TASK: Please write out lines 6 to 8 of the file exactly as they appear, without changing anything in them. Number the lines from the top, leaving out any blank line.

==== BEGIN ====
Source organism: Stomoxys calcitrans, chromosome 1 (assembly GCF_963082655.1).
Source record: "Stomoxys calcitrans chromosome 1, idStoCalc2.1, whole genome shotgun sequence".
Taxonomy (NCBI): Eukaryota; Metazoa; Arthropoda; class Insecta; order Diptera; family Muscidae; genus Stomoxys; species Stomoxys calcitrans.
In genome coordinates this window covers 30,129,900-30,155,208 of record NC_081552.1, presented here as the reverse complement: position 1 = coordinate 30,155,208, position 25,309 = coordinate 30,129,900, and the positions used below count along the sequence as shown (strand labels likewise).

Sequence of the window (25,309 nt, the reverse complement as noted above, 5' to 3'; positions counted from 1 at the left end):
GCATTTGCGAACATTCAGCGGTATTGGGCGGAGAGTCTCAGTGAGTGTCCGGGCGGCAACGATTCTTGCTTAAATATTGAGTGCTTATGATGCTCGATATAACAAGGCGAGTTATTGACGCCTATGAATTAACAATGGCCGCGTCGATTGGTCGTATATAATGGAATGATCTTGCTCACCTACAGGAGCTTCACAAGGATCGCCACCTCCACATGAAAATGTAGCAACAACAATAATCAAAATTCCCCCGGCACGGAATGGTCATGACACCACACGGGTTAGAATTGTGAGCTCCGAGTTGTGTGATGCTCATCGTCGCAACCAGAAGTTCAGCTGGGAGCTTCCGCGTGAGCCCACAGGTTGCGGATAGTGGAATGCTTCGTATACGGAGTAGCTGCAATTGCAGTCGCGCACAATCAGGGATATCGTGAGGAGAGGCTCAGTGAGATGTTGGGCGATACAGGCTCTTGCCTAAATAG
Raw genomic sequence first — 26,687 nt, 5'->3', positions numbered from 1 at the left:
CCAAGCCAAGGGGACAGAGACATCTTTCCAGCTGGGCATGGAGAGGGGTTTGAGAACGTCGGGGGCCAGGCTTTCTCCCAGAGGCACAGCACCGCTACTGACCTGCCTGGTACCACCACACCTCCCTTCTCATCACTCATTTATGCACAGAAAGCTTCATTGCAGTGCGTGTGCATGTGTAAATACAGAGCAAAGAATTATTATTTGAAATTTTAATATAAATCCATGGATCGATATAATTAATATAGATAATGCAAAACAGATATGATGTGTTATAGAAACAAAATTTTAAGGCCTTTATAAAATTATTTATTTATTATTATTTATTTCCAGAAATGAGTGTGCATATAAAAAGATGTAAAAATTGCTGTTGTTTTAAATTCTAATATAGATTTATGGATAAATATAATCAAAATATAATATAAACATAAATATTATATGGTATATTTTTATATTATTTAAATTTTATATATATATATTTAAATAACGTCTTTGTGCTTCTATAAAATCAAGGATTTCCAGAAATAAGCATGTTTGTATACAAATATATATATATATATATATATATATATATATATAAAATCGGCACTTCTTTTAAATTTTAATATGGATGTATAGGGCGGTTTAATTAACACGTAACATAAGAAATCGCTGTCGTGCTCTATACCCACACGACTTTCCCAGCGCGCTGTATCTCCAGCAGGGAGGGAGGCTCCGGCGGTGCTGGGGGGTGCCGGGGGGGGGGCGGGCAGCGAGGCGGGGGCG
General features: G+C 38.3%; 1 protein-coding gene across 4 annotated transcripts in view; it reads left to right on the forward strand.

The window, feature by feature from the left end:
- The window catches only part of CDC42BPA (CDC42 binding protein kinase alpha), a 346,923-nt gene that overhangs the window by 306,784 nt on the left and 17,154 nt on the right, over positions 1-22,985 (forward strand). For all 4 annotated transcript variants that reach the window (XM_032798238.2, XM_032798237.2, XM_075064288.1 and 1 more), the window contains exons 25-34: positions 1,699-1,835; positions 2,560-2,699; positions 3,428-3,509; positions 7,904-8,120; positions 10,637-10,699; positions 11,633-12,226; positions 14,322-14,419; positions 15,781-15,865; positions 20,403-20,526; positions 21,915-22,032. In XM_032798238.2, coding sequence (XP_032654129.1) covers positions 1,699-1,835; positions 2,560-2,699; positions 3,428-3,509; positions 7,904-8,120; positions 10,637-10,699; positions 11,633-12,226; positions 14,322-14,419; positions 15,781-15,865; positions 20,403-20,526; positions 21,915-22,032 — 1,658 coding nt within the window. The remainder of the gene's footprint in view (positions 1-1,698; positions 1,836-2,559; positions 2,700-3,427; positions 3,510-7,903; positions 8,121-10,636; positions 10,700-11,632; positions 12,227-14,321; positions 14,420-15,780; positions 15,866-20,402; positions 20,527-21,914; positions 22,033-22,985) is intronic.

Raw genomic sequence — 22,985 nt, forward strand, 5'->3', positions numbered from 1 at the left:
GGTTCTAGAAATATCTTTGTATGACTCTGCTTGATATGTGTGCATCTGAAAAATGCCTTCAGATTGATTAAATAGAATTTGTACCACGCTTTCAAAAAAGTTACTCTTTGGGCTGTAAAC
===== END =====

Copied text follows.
GCATTTGCGAACATTCAGCGGTATTGGGCGGAGAGTCTCAGTGAGTGTCCGGGCGGCAACGATTCTTGCTTAAATATTGAGTGCTTATGATGCTCGATATAACAAGGCGAGTTATTGACGCCTATGAATTAACAATGGCCGCGTCGATTGGTCGTATATAATGGAATGATCTTGCTCACCTACAGGAGCTTCACAAGGATCGCCACCTCCACATGAAAATGTAGCAACAACAATAATCAAAATTCCCCCGGCACGGAATGGTCATGACACCACACGGGTTAGAATTGTGAGCTCCGAGTTGTGTGATGCTCATCGTCGCAACCAGAAGTTCAGCTGGGAGCTTCCGCGTGAGCCCACAGGTTGCGGATAGTGGAATGCTTCGTATACGGAGTAGCTGCAATTGCAGTCGCGCACAATCAGGGATATCGTGAGGAGAGGCTCAGTGAGATGTTGGGCGATACAGGCTCTTGCCTAAATAG
Raw genomic sequence first — 26,687 nt, 5'->3', positions numbered from 1 at the left:
CCAAGCCAAGGGGACAGAGACATCTTTCCAGCTGGGCATGGAGAGGGGTTTGAGAACGTCGGGGGCCAGGCTTTCTCCCAGAGGCACAGCACCGCTACTGACCTGCCTGGTACCACCACACCTCCCTTCTCATCACTCATTTATGCACAGAAAGCTTCATTGCAGTGCGTGTGCATGTGTAAATACAGAGCAAAGAATTATTATTTGAAATTTTAATATAAATCCATGGATCGATATAATTAATATAGATAATGCAAAACAGATATGATGTGTTATAGAAACAAAATTTTAAGGCCTTTATAAAATTATTTATTTATTATTATTTATTTCCAGAAATGAGTGTGCATATAAAAAGATGTAAAAATTGCTGTTGTTTTAAATTCTAATATAGATTTATGGATAAATATAATCAAAATATAATATAAACATAAATATTATATGGTATATTTTTATATTATTTAAATTTTATATATATATATTTAAATAACGTCTTTGTGCTTCTATAAAATCAAGGATTTCCAGAAATAAGCATGTTTGTATACAAATATATATATATATATATATATATATATATATATAAAATCGGCACTTCTTTTAAATTTTAATATGGATGTATAGGGCGGTTTAATTAACACGTAACATAAGAAATCGCTGTCGTGCTCTATACCCACACGACTTTCCCAGCGCGCTGTATCTCCAGCAGGGAGGGAGGCTCCGGCGGTGCTGGGGGGTGCCGGGGGGGGGGCGGGCAGCGAGGCGGGGGCG